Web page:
For our purposes here, I want to describe more specifics about what might happen during an EMDR session with me.

Building Rapport and Safety
First of all, we start with spending plenty of time building comfort, rapport, and safety before processing any disturbing or highly charged memories.

The first three phases of EMDR focus on completing a really thorough history taking, practicing ways to ‘contain’ information or memories that are too emotionally charged for processing at that moment, and creating a clear assessment so that target memories are defined.

This all occurs before any bilateral stimulation or direct processing of disturbing memories and thoughts.

This concept of building resources and going slow to go fast is essential. Even if your tween or teen has not experienced what would be considered a ‘big T’ trauma, but instead, is stressed out and worried for what may seem like no reason, chances are that there is some very emotionally charged material impacting their core beliefs about themselves and the world.

For example, perfectionist-like tendencies might show up as stressing over mistakes and avoiding new experiences. This perfectionism might be tied to a belief about themselves that they are not good enough, that no matter what they do, it’s never enough.

Where this comes from might not be trauma in the classic sense of the word but still, is linked to early life experiences that were unsettling, stressful, and even disturbing. Processing these events takes courage and a strong therapeutic alliance. The tween or teen needs to know that I am there to support and guide them as they look at painful aspects of their early life, their family of origin, and themselves.

Being able to be this vulnerable is dependent on establishing a strong sense of rapport and trust within the therapy room.

Art and Games
I also use fun, interactive methods for building distress tolerance skills and identifying emotional triggers.

For example, I often have clients construct a ‘container’ that can be used to hold memories and disturbing material that we are not ready or prepared to process. The only ‘rule’ is that the container must have a lid of some sort that can close. We’ve had a lot of fun building containers and drawing them out on paper.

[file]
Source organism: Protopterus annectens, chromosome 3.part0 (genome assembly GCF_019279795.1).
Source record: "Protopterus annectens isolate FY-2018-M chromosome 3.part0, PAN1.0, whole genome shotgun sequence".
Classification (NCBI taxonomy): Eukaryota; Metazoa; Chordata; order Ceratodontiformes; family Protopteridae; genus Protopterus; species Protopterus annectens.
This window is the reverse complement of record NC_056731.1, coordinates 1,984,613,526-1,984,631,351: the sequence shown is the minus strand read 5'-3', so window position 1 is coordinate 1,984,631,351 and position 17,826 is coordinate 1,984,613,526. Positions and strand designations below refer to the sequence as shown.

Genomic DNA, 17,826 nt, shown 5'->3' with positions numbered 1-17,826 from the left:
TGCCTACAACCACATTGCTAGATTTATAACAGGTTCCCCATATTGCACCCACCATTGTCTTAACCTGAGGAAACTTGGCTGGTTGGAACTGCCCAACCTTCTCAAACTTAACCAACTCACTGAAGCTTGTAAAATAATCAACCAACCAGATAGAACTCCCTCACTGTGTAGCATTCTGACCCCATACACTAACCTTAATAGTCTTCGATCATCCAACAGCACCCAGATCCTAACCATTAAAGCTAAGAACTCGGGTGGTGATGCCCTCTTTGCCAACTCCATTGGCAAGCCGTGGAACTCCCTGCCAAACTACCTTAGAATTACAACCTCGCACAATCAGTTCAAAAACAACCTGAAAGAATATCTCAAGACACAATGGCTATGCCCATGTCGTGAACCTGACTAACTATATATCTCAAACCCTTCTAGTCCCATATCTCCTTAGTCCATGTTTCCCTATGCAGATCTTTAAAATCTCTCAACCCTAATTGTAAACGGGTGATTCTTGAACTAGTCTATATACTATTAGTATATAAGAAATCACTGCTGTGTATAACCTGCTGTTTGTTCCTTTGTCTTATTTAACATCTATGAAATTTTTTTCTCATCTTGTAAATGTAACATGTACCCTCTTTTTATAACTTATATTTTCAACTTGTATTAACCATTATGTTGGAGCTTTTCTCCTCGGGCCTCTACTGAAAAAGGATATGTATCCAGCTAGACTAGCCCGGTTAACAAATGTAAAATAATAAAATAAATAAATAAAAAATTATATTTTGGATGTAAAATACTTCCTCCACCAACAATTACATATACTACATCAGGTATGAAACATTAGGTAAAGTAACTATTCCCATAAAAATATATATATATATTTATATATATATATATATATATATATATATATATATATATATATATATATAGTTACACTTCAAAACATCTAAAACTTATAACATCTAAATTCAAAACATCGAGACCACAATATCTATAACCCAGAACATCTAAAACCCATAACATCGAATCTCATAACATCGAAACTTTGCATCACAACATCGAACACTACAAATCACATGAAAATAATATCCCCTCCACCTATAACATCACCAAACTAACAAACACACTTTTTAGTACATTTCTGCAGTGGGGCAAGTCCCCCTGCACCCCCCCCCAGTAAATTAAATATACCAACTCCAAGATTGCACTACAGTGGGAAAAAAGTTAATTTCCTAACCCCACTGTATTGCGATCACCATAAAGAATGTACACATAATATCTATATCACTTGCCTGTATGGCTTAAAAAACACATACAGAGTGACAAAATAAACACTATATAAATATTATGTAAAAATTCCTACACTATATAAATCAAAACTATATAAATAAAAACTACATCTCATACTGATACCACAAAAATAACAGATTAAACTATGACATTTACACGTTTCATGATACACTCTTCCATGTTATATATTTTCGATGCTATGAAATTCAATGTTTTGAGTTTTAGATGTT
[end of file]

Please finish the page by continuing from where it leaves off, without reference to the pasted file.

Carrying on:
Games are also an important way to make EMDR effective for younger clients. Increasing a tween or teen’s ability to tolerate strong emotions is an important aspect of EMDR preparation.

To do this, I like to use mindfulness activities like tossing a ball back and forth or eating a delicious piece of chocolate very slowly while paying attention to all the sensory details.

We often play a board game called The EMDR Journey Game, which guides tween and teen clients through the EMDR process in a fun, interactive way.

Future Rehearsal Template
I sometimes use an activity from EMDR called a Future Rehearsal Template, where the young person visualizes themselves doing something very stressful or challenging, like giving a presentation, running a race, taking a test, talking to or interacting with a person they find challenging and then identifies the positive belief, body sensations and emotions they want to have during this future moment. With this exercise, we build a sense of self competency that carries over to future events and stops young people from feeling stuck in a cycle of reliving past failures or difficult experiences.

Get Started

EMDR is proven to be successful in healing past trauma as well as treating anxiety and depression. If you are a parent of a young person who is stressed out, struggling to participate in daily routines, and is often overwhelmed by negative thoughts and beliefs about themselves, I can help. And, if you are a parent who knows that your tween or teen would benefit from processing past traumas, I am also here to help. I would be honored to guide you and your tween or teen on a journey to healing.

Follow these steps to get started:

  1. Get to know more about me here.
  2. Use the convenient online scheduler to set up a free 15-minute phone consultation.
  3. Schedule your first appointment and begin watching your tween or teen heal!